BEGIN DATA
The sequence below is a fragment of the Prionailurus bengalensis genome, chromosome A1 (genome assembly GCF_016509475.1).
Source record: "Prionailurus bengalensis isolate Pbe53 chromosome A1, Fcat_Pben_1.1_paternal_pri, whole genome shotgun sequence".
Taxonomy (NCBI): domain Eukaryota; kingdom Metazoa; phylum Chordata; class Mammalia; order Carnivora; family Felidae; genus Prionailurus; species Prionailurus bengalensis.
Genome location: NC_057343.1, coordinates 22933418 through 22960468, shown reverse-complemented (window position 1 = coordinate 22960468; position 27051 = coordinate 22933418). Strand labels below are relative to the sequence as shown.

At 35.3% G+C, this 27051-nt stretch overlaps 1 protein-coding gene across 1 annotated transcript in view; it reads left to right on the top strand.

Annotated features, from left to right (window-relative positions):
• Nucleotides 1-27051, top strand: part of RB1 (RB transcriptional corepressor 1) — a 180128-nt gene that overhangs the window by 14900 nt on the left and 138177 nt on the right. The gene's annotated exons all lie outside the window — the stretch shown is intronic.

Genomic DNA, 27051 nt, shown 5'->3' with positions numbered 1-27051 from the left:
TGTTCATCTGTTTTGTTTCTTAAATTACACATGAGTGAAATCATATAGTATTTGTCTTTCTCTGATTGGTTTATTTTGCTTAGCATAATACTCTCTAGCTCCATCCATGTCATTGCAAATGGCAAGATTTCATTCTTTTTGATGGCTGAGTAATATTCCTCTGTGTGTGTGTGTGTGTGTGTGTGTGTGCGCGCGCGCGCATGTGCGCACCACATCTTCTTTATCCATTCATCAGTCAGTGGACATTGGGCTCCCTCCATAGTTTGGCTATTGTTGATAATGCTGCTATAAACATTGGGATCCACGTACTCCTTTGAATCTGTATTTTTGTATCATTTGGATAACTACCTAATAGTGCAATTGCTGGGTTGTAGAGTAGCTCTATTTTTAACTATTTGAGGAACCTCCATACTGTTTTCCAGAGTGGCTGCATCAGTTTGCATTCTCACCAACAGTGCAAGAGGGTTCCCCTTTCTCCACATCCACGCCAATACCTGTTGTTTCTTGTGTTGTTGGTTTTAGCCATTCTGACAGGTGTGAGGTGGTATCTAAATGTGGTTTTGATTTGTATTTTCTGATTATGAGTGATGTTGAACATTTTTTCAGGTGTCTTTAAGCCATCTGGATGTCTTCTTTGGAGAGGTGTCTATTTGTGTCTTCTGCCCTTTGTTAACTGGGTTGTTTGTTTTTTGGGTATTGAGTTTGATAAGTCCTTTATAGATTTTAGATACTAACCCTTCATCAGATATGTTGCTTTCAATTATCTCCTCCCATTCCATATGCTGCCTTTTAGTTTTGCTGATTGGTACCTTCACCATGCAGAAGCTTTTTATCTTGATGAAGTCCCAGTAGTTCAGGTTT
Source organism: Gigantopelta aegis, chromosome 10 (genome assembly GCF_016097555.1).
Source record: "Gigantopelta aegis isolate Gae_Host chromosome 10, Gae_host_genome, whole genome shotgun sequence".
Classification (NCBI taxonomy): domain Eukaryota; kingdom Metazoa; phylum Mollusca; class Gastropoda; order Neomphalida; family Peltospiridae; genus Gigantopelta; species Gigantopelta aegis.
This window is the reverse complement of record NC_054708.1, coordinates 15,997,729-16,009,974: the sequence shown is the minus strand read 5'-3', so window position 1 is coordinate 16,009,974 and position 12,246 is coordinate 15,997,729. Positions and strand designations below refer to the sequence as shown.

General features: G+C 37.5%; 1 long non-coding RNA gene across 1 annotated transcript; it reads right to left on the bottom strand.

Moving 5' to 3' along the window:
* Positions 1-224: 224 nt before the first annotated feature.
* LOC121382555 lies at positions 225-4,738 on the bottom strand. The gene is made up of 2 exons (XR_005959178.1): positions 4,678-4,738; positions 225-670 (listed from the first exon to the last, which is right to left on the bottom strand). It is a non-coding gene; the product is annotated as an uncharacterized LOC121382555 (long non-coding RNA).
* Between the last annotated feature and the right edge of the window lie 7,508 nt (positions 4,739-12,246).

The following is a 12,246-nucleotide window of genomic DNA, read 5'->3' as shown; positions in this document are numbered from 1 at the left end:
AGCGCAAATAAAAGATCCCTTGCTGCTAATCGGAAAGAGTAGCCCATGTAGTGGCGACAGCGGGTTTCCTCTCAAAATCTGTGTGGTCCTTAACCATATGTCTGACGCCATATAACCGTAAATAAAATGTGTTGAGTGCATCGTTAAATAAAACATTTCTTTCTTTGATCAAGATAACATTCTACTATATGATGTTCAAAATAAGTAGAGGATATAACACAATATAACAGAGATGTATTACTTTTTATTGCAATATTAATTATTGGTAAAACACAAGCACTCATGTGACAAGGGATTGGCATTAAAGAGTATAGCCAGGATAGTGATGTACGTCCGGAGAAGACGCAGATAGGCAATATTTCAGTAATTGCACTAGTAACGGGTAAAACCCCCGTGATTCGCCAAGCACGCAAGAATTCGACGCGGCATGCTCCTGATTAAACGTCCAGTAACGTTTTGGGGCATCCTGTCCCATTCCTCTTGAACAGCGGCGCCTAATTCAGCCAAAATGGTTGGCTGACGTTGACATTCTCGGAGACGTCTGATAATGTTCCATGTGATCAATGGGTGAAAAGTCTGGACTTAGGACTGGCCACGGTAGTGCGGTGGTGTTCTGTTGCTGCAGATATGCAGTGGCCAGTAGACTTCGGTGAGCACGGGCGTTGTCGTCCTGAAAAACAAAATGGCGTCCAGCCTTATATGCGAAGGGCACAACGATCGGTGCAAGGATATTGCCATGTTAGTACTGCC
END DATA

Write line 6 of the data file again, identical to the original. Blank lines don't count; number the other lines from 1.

Annotated features, from left to right (window-relative positions):